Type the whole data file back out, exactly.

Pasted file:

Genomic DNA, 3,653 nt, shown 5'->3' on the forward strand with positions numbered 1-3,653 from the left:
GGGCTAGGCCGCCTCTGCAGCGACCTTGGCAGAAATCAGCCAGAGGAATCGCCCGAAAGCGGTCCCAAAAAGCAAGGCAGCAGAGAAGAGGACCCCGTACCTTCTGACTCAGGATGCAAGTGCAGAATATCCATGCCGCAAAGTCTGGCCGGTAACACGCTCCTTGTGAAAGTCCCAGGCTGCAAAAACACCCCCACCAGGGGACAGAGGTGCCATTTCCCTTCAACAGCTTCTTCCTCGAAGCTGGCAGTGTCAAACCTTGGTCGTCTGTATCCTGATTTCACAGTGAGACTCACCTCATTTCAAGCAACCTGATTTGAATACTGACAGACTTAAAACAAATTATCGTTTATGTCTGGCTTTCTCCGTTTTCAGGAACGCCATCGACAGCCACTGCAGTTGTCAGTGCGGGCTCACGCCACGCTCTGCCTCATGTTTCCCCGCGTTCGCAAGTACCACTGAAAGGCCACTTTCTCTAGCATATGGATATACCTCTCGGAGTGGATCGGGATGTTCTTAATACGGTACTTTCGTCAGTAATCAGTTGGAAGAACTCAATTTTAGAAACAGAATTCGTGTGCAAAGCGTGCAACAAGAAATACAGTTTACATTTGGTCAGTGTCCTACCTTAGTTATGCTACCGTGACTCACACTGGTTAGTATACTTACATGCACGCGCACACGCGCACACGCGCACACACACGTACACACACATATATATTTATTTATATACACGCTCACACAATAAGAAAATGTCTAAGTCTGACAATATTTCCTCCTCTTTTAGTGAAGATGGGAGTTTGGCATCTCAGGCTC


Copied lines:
Genomic DNA, 3,653 nt, shown 5'->3' on the forward strand with positions numbered 1-3,653 from the left:
GGGCTAGGCCGCCTCTGCAGCGACCTTGGCAGAAATCAGCCAGAGGAATCGCCCGAAAGCGGTCCCAAAAAGCAAGGCAGCAGAGAAGAGGACCCCGTACCTTCTGACTCAGGATGCAAGTGCAGAATATCCATGCCGCAAAGTCTGGCCGGTAACACGCTCCTTGTGAAAGTCCCAGGCTGCAAAAACACCCCCACCAGGGGACAGAGGTGCCATTTCCCTTCAACAGCTTCTTCCTCGAAGCTGGCAGTGTCAAACCTTGGTCGTCTGTATCCTGATTTCACAGTGAGACTCACCTCATTTCAAGCAACCTGATTTGAATACTGACAGACTTAAAACAAATTATCGTTTATGTCTGGCTTTCTCCGTTTTCAGGAACGCCATCGACAGCCACTGCAGTTGTCAGTGCGGGCTCACGCCACGCTCTGCCTCATGTTTCCCCGCGTTCGCAAGTACCACTGAAAGGCCACTTTCTCTAGCATATGGATATACCTCTCGGAGTGGATCGGGATGTTCTTAATACGGTACTTTCGTCAGTAATCAGTTGGAAGAACTCAATTTTAGAAACAGAATTCGTGTGCAAAGCGTGCAACAAGAAATACAGTTTACATTTGGTCAGTGTCCTACCTTAGTTATGCTACCGTGACTCACACTGGTTAGTATACTTACATGCACGCGCACACGCGCACACGCGCACACACACGTACACACACATATATATTTATTTATATACACGCTCACACAATAAGAAAATGTCTAAGTCTGACAATATTTCCTCCTCTTTTAGTGAAGATGGGAGTTTGGCATCTCAGGCTC